I collected Julie and David from The Swan and we set off for day of bespoke birdwatching, combining the best of our uplands with the post-industrial birdwatching wonders of southeast Northumberland. As we headed inland towards the Cheviot valleys the spectacular scenery (not for the first time) elicited a number of ‘oohs’ and ‘aahs’ from the passenger seats of the car. Crossing the ford where the Harthope Burn becomes the Wooler Water we enjoyed very close views of those two riverine specialists, Dipper and Grey Wagtail. I’m enthusiastic about most, if not all, birds but male Grey Wagtails are truly stunning birds, and one that often holds our clients entranced for extended periods of time. We continued along the valley, and set off to walk up a narrow valley leading up into the hills from the main valley. Red Grouse were cackling all around us, flying from one side of the valley to the other and occasionally perching in full view, imperiously staring at us as we followed the burn their territories. A female Ring Ouzel flew down the valley, over our heads and away to a distant clump of trees, a pair of Sparrowhawks displayed ahead of us, and we stopped for lunch. Our post-lunch walk was another spectacular one. This time in a steep-sided valley, with Peregrines, Kestrels, Common Buzzards and Ravens soaring overhead, Mistle Thrushes carrying food to hungry nestlings and the song of a male Ring Ouzel carrying on the strengthening breeze. An icy April shower added to the wild, remote feel of the valley and we headed back downhill into glorious sunshine. Our assemblage of raptors (including the honorary member – the Raven) didn’t feature the Osprey I’d seen the day before, but we did have a real bonus bird…one of the things about birding in narrow steep-sided valleys is that birds appear very unexpectedly, and on this occasion it was the enigmatic ‘Phantom of the Forest’ as a male Goshawk broke the skyline in front of us and beat his way powerfully across the moors.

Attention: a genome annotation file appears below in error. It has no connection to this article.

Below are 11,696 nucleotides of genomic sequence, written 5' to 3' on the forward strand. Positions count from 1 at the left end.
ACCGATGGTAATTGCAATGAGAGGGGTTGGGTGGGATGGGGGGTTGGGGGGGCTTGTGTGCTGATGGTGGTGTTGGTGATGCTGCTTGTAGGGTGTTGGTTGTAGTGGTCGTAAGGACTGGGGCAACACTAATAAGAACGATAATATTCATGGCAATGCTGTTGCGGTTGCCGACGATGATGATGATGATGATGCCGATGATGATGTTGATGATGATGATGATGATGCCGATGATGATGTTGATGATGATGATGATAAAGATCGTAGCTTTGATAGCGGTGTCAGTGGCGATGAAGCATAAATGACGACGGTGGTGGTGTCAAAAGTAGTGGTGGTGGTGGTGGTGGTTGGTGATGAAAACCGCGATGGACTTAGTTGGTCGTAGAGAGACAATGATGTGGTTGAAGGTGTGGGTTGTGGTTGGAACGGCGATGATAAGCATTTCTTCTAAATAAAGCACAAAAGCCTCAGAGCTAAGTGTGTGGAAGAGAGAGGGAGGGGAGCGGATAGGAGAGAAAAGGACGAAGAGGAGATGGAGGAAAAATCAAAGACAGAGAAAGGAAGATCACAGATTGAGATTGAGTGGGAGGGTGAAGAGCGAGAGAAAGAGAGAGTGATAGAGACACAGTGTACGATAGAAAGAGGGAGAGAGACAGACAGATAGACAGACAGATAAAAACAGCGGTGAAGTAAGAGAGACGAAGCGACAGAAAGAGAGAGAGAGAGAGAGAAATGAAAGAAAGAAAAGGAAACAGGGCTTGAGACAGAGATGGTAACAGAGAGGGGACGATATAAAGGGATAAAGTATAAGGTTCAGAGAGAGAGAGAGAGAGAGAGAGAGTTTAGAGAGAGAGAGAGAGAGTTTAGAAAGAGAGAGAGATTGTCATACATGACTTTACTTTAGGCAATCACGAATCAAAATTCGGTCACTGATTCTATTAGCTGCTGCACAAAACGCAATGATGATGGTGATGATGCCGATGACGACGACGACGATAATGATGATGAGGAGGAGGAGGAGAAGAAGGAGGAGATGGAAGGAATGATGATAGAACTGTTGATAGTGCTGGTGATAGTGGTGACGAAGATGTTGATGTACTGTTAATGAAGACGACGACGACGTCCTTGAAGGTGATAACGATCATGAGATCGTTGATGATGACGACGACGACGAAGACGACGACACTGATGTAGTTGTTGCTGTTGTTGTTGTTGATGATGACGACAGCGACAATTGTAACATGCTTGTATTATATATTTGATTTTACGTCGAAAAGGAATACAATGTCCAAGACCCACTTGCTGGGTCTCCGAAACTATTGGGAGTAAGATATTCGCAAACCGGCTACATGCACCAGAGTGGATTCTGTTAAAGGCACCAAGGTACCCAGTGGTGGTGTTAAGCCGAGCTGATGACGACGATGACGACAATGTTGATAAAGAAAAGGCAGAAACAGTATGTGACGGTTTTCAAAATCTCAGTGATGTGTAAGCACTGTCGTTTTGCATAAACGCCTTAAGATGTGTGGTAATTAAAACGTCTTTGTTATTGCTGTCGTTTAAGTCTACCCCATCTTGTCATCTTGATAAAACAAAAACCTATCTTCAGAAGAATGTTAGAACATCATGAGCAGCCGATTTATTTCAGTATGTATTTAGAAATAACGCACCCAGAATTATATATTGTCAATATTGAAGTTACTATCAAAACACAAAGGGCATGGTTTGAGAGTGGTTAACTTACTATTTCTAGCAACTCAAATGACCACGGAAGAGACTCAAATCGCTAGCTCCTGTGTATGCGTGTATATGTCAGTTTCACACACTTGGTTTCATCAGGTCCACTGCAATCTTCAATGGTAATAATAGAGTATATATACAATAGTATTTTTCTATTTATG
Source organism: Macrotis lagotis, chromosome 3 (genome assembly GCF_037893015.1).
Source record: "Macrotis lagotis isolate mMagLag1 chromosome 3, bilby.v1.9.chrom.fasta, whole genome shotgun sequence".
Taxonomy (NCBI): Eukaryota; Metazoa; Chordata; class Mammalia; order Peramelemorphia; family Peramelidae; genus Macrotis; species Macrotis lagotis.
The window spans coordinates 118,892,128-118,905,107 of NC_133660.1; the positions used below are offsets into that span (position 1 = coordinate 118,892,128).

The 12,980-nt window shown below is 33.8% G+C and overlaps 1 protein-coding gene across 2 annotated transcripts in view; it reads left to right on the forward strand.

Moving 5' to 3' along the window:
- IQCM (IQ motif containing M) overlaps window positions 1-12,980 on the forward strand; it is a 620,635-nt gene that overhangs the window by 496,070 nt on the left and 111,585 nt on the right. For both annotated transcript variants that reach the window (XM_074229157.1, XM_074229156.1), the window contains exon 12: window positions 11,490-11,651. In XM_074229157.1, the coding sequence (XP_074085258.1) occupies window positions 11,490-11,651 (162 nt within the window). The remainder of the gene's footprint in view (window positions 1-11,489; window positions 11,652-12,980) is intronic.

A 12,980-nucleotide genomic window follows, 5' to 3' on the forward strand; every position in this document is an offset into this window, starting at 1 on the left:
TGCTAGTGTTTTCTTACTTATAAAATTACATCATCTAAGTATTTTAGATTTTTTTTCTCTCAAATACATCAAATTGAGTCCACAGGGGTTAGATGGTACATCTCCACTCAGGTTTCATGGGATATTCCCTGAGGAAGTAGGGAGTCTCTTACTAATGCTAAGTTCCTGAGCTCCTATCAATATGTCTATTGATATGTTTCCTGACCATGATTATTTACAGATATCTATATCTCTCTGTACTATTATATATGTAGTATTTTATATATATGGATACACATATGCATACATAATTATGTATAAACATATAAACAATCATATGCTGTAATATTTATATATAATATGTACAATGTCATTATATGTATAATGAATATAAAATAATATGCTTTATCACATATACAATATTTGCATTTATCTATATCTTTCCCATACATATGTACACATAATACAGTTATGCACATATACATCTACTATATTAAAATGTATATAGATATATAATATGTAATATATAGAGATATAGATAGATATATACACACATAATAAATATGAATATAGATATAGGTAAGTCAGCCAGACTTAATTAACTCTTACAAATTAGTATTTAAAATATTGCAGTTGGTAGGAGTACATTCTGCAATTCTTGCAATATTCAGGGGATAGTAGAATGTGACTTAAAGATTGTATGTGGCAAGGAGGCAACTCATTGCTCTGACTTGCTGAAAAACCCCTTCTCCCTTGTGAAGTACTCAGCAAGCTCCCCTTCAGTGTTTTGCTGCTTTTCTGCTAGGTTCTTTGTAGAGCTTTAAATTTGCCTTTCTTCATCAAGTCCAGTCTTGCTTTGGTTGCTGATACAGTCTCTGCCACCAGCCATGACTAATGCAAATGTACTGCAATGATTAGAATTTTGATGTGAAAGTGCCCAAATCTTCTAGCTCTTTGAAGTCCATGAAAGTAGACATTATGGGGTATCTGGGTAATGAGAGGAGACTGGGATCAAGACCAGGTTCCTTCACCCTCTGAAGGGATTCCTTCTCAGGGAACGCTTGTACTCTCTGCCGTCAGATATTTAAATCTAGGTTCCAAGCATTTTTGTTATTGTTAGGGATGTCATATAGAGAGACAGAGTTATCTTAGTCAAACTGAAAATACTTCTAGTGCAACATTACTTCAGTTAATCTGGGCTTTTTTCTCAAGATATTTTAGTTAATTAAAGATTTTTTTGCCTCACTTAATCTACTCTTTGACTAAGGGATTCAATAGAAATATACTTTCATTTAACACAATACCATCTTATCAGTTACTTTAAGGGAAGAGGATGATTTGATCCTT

The second half of the day was spent on the Northumberland coast, finishing close to home around Druridge Bay. The Common Eiders we found were greatly appreciated and the tour of NEWT’s ‘local patch’ produced a number of highlights with Marsh Harrier, Little Ringed Plover, Avocet, Pintail and Red-breasted Merganser all going down particularly well but, perhaps, the bird of the day was a Short-eared Owl that perched on a roadside fencepost and watched us just as intently as we were watching it; piercing yellow eyes holding us all enthralled as we completed a long day of birdwatching that seemed to be over too soon. Isn’t that always the way
After a day on the coast, heading inland to Kielder seems other-worldly, but it always produces something memorable.
In rather misty conditions I drove across to Otterburn Hall to collect Anne and Peter for a day of birdwatching around Kielder and the Border forests. As we travelled through the forest the temperature gauge on the car hit the heady heights of 7C! Common Buzzards were uncharacteristically obliging, remaining perched in the open, and Crossbills and Siskins were once again shining like jewels in the cloudy, gloomy edges of the forest. After Thursday’s Skylark/Merlin encounter, Kielder provided another predator-prey experience. We’d been watching displaying Common Snipe, and listened to one singing from it’s perch on a tree stump in the middle of a clear-fell area. A Sparrowhawk soared into view, circling high over a nearby plantation, before switching to a much more direct flight mode…and chasing one of the displaying Snipe. As they vanished out of sight over a plantation the hawk was still in hot pursuit…and the eventual outcome wasn’t for our eyes. Anne spotted the only Red Squirrel of the day as we continued along our route out onto the ‘main’ road
As we continued across the border and into a remote valley, we enjoyed our picnic lunch with Ravens and Common Buzzards soaring along the ridges high above us. A Dipper sat motionless on a mid-stream rock and a pair of Goosanders flew upstream into the head of the valley. I may be a cold-weather person, and I’m certainly an evening person…but Springtime in the hills has a magic all of it’s own, and I feel privileged sharing it with our clients.